Namita Bhandare writes on gender and other social issues and has 25 years of experience in journalism. She has edited books and features in a documentary on sexual violence. She tweets as @namitabhandare
Articles by Namita Bhandare
The emergence of the woman voter has meant that there are new deals to be made between parties and potential voters
Nimisha Priya’s life and fate hang by a thread. But there are many who fall through the cracks, working in abysmal conditions with nobody to speak for them.
Morphing faces onto naked bodies is not new. Difference between then and now is the tech—faster, easier, cheaper and nearly impossible to tell fake from real
This culture of misogyny is all pervasive and knows no boundaries, sometimes even amongst judges.
Claudia Goldin's research on women's labor force participation challenges traditional economic assumptions
Women in India continue to be underrepresented in political and public spaces and the credit for the women’s reservation Bill goes solely to women
Pratham's Second Chance project helps women and girls who dropped out of school pass their board exams, offering them a new beginning
Having more women drivers on the road instils confidence amongst women, creates role models, normalises women's access to public spaces and transforms lives
The problem isn’t just words. It’s the mindset and thinking behind them
The Supreme Court's intervention and comments are seen as a positive step, but more needs to be done to address the malaise of sexual violence.
Despite the viral video, it is unclear whether justice will be served, as police complicity and a lack of protection for women are serious concerns.
Despite the BJP's push for UCC, for the uniform law to succeed, it must prioritize gender justice and Constitutional equality, rather than majoritarianism.
News of free bus rides in Karnataka, the latest state to join Delhi and Tamil Nadu, coincided with an increased scrutiny of women using public transport.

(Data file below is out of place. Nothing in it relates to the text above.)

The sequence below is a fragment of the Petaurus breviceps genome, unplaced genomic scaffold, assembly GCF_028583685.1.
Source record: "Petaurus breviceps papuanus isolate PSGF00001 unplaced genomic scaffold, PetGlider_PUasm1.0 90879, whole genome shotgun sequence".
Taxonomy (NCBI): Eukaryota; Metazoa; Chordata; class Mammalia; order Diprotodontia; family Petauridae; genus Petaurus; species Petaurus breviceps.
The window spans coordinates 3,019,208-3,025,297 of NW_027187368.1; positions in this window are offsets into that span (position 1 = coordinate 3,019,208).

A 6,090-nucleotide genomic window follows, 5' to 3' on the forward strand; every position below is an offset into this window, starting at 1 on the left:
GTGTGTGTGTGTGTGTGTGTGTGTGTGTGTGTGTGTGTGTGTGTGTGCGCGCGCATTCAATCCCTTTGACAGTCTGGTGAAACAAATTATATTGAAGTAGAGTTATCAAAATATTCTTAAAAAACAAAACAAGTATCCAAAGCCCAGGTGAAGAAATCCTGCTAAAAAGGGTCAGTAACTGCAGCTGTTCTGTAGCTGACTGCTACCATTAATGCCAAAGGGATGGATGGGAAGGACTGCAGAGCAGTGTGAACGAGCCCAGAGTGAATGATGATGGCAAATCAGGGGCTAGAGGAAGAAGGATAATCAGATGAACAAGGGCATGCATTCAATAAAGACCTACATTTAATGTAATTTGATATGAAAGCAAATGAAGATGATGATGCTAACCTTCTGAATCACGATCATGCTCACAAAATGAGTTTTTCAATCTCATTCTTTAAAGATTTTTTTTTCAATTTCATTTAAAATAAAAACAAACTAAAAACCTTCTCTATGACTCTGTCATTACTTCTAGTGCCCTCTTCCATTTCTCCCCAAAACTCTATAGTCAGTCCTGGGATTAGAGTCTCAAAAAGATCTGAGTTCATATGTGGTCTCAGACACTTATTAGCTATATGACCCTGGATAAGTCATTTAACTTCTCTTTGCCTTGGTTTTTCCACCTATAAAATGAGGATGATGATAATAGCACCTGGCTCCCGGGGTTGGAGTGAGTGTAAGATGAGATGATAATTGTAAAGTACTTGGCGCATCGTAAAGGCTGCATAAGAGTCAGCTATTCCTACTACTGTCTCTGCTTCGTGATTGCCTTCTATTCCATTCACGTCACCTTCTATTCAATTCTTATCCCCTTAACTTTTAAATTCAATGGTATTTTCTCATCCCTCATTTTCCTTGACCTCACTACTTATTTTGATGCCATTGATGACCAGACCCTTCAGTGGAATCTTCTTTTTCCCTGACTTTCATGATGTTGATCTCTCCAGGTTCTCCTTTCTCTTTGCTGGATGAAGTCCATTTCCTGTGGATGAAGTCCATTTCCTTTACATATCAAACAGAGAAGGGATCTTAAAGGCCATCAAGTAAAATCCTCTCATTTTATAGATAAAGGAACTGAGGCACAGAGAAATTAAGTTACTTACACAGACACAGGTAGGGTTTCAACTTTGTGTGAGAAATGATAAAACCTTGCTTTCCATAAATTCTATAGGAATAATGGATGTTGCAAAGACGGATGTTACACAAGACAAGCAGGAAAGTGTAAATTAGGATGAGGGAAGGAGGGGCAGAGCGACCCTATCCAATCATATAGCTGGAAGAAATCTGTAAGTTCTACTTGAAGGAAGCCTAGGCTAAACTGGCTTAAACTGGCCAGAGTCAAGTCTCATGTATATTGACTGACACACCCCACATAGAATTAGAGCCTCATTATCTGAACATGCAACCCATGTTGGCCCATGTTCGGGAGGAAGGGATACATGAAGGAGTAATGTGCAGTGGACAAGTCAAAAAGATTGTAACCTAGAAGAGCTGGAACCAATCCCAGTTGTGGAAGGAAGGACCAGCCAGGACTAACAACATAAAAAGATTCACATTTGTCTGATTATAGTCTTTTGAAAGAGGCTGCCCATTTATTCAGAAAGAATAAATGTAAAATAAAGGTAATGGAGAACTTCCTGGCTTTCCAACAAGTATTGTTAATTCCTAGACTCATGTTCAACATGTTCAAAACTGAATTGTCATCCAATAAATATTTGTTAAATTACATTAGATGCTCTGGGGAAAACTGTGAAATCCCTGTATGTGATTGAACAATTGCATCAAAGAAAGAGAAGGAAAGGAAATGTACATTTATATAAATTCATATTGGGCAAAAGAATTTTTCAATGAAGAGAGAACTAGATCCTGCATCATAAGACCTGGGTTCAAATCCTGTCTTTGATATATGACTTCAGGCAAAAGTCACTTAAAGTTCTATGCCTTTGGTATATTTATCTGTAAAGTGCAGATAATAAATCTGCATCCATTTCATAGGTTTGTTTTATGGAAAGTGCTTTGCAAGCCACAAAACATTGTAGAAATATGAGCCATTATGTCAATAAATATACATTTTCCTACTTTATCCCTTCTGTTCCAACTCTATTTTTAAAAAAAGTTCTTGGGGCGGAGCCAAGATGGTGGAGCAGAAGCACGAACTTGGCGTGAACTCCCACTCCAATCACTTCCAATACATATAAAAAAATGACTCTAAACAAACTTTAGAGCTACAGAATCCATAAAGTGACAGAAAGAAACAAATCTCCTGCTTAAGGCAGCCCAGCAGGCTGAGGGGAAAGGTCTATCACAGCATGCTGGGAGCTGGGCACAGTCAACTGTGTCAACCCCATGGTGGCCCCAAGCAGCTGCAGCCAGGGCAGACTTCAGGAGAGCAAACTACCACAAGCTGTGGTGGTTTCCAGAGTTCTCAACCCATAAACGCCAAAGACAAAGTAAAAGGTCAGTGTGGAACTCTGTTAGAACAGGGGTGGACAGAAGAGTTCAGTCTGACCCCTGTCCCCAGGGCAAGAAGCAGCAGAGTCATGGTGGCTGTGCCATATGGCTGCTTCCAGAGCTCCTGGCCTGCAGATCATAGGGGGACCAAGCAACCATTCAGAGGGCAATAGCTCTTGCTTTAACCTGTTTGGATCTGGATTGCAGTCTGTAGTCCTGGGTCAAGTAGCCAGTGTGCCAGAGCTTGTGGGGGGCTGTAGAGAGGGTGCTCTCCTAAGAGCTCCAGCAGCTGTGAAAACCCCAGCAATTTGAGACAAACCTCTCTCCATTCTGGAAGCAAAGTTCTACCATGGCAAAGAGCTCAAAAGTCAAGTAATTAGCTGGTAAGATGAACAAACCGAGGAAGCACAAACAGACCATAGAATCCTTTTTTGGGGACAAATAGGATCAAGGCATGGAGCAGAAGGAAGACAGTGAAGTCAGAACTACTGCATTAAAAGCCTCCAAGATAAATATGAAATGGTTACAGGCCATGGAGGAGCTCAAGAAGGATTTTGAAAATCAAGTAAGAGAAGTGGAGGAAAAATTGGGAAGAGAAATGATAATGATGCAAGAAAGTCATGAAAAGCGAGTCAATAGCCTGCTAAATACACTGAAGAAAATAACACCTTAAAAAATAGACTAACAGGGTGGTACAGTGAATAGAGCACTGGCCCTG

The question to ask five months after India’s most celebrated wrestlers began their unprecedented protest is: What does it take to ensure justice for women?
Can we reimagine ways in which the humble bicycle can improve mobility for older women?
In the patriarchal dustbowl of India, sport has been the key to transforming the lives of girls. Now, a generation of girls stands to lose what their predecessors laid out for them
At the heart of the Supreme Court marriage equality hearings lie a host of patriarchal anxieties over the challenge to the definition of family
A gender-neutral uniform of pants for all students is welcome. But the message must go beyond symbolism
There’s never been a better time for women athletes in India
There’s a unique opportunity for the five-judge bench that will start hearing arguments on same-sex marriage from April 18. What it will decide will send a signal to India and the world
he leadership of a new generation of Dalit women--articulate, clear about strategy and utterly fearless despite death threats and opposition from groups including the Vishwa Hindu Parishad and the Hindu American Foundation
Turning 60 is not like turning 50, when old age still seems a long way off. It’s not like turning 70, where the clock ticking to where we’re all headed must only get louder. It’s that muddled place of no longer middle age, but not quite old age
Karnataka had a head-start as one of the earliest states, along with Tamil Nadu and Kerala, to have a public libraries act. In 2019, it decentralised 5,623 rural libraries and handed them over to the panchayats
Trial by Fire quietly unpeels the dignity and grit of families who should never have had to be so brave, but were
A decade after a brutal gang-rape in Delhi led to our toughest laws, the National Crime Records Bureau continues to report an upward trend in crimes against women.
The demand for banning polygamy and halala remains. For how much longer will Muslim women be excluded from the gains won by other Indian women?
In the decade since, data has recorded a rise in numbers not just of rape but also of all crimes against women.
For as long as girls are taught that marriage is their only goal, they must compromise and a bad husband is better than no husband, they will continue to remain in abusive relationships.
For too long, too many of us have remained silent about just what it takes to be an employed mother, believing the lie that if we lean in enough, it will all magically work out. It won’t
I can’t help but wonder at the depths we have plumbed in the decade since the brutality of the December 16, 2012 gang-rape led an outraged nation to demand justice, compelling the then Congress-led government to tighten rape laws.